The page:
‘In the first year of my arts degree, uniforms left behind forever, an older girl in my art history class takes me under her wing, and my life opens up in a way I have longed for, inchoately, for as long as I have known. Summer evenings pass in cheap apartments above shops, playing records on a machine bought at Vinnies and smoking on the roof, or in tiny paved back gardens, sitting on upturned milk crates between the back door and the dunny. I go to a fancy-dress party dressed as Annie Hall and fall in love with a lean, dark-haired boy in the corner, his brown eyes glowing over the light of his cigarette. I leave our conversation to go to the loo, unclipping my father’s borrowed suspenders.
“Absolutely not,” my friend hisses while I’m away. “She’s 17 years old.” But a year later I am half living at his house, waking up lazily and putting the stovetop espresso on while his housemates go to Tabet’s for cheese-and-spinach pies. We watch Betty Blue and play backgammon in the morning, clean up haphazardly, take cups of tea out into the backyard with the newspaper or an old copy of Heat. When his Deleuze reading group comes over, I head out the back and read fashion magazines. I already know my position on Deleuze.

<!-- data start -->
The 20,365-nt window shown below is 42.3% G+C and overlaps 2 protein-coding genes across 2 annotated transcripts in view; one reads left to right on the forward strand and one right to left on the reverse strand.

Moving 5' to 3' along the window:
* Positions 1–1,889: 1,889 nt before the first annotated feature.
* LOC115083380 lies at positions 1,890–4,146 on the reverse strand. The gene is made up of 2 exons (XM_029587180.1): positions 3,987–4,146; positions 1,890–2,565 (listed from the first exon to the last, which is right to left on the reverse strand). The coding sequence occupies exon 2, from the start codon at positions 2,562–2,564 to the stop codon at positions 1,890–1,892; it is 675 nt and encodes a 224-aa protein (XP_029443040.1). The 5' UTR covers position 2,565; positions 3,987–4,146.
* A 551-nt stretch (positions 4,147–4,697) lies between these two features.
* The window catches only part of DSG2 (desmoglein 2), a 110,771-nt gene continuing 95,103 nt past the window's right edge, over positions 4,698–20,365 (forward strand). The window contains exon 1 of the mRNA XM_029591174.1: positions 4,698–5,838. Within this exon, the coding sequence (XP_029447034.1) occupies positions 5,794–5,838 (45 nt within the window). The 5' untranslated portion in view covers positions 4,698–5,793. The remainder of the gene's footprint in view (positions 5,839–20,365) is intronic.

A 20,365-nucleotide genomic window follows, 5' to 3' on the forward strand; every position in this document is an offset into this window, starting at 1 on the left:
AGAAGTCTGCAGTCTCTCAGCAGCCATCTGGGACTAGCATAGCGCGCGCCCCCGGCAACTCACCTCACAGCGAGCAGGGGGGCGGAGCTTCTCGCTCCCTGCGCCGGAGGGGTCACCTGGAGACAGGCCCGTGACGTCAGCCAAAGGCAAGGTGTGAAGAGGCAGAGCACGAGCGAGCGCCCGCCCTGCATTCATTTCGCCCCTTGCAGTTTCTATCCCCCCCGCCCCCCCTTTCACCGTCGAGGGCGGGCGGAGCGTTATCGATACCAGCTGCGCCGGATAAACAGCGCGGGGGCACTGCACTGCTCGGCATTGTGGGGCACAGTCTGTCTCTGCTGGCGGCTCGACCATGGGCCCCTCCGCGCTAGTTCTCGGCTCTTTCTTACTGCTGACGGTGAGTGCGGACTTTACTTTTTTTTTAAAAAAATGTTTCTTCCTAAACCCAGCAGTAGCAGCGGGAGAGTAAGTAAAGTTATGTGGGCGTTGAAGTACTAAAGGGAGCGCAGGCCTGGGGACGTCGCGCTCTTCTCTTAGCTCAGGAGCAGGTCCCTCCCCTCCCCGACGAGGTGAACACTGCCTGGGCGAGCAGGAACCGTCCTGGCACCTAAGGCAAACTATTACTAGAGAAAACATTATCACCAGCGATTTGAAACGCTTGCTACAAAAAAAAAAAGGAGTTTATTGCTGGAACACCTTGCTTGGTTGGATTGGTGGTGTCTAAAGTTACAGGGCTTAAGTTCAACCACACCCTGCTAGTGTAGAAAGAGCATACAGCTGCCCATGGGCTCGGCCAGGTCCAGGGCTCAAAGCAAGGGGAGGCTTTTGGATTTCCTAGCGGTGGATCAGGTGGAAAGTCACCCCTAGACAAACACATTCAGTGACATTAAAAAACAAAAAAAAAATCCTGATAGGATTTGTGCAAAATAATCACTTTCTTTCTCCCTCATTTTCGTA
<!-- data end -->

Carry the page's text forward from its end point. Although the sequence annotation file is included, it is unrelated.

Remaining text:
It is here that I read Monkey Grip for the first time, and feel a faint marvel of clairsentience at Helen Garner’s prose. So I haven’t dreamed up this life out of whole cloth; it exists, it has existed before me and without me, and was waiting for me to come and inhabit it, to walk the very same streets I am now walking, and argue over ethics and love and sex, and obsessively write. I curl up on Tom’s ratty old couch with my feet in a pair of his socks, the heels coming up past the back of my ankles, and scrawl poems on the backs of old envelopes as my mind flies far above the plum trees and the washing line.’
Read ‘Walking’, published at Longreads as ‘Walking Through The Past Into New Motherhood’, here.